The move didn't work as Frazier and Pagac had different ideas about how to run a defense and that resulted in Alan Williams being hired away from the Colts' to take over as the Vikings' coordinator in 2012. Williams and Frazier had spent two seasons coaching together with the Colts and Williams was in tune with how his new boss wanted the Tampa-2 to work.

The Vikings improved from 3-13 in 2011 to 10-6, and earned a playoff berth, in 2012 with a defense that finished in the middle of the NFL by giving up 350 yards per game. The passing defense was 24th but the Vikings were 11th against the rush and tied for 14th, allowing 21.8 points per game.

This season, the defense has taken a huge step backward. The Vikings are 29th out of 32 teams in total defense, giving up 401.2 yards per game, and are 30th against the pass (282.5 yards), 22nd against the run (118.8 yards) and 31st in points surrendered (30.4).

So what has gone so wrong?

Former Vikings wide receiver Cris Carter, appearing on ESPN Radio this week, said it's very simple. Reacting to how bad Kiffin's version of the Cover-2 defense looked in Dallas' 45-28 loss to Chicago last Monday night, Carter made it clear the system no longer works.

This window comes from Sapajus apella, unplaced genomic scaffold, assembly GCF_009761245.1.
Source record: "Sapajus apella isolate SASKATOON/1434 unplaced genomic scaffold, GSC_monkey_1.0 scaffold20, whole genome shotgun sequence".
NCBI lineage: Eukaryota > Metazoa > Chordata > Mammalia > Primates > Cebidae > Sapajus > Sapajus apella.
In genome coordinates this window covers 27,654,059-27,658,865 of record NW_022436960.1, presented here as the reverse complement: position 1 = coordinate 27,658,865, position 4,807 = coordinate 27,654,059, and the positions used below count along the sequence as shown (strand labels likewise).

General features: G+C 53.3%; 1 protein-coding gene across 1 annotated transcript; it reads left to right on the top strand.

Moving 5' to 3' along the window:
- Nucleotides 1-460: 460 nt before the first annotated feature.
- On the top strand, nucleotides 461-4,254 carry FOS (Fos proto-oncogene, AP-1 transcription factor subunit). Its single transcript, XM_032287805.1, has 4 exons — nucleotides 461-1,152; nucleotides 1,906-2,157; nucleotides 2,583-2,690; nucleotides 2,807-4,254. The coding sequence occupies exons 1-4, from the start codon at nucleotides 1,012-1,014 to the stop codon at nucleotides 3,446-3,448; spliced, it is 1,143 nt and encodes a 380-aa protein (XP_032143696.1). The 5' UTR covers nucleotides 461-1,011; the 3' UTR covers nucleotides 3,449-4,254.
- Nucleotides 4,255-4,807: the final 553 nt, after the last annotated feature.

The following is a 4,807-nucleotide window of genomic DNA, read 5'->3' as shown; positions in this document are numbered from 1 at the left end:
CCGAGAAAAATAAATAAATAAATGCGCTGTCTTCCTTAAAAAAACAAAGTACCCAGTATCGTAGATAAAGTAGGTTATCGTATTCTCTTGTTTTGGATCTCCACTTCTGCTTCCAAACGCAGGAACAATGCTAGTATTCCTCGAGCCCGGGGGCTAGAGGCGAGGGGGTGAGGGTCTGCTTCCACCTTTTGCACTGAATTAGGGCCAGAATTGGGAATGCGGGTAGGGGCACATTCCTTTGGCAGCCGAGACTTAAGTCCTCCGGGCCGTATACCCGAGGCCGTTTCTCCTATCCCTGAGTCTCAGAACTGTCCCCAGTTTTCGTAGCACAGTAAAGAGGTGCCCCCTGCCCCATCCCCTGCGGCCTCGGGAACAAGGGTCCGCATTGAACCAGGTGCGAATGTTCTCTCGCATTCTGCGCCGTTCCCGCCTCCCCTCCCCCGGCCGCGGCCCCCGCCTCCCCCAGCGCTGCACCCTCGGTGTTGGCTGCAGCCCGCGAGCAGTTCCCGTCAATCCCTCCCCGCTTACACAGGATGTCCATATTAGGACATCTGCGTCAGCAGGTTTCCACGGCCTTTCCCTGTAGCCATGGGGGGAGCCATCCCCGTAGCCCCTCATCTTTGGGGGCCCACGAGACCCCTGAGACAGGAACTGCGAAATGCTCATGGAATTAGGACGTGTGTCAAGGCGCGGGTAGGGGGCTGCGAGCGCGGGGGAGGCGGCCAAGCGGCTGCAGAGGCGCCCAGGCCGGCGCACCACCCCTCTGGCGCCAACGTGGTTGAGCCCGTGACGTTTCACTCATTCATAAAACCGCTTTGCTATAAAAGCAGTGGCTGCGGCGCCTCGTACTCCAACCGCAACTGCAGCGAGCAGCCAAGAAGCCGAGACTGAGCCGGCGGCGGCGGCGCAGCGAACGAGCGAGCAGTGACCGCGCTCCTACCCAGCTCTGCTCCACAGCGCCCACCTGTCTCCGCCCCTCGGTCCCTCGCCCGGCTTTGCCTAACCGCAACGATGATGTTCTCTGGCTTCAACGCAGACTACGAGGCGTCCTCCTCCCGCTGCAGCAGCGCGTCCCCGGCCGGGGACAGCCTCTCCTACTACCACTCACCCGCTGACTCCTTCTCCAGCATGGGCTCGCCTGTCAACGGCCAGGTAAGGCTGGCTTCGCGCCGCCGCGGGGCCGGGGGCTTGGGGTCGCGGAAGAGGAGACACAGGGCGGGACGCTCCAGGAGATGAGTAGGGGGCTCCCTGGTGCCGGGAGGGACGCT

"You cannot play Cover-2 in the NFL anymore," he said. "Unless you have an edge rusher who can get to the passer, or unless you have Warren Sapp as a 3-techinque ... that is why they put in Cover-2 because the 3-techinque could dominate. ... He can defeat a double team and put instant pressure on and also negate the run. ... You could take away center field with the middle linebacker."

Let's apply what Carter is saying to the Vikings.

The Vikings' best edge rusher is Jared Allen but at 31, and with a lot of wear and tear on his body, he's slowing down and has only seven sacks in 13 games. Allen has had six consecutive seasons with double-digit sack totals but that streak is in jeopardy of ending.

There was a time when Kevin Williams was the dominant 3-techinque that Carter is talking about but he's 33 years old and in his 11th season. It's likely his final year with the Vikings. It didn't hurt Kevin's performance when he had big Pat Williams alongside him at the nose tackle, either. The Vikings haven't been able to find a quality replacement for Pat since he departed following the 2010 season.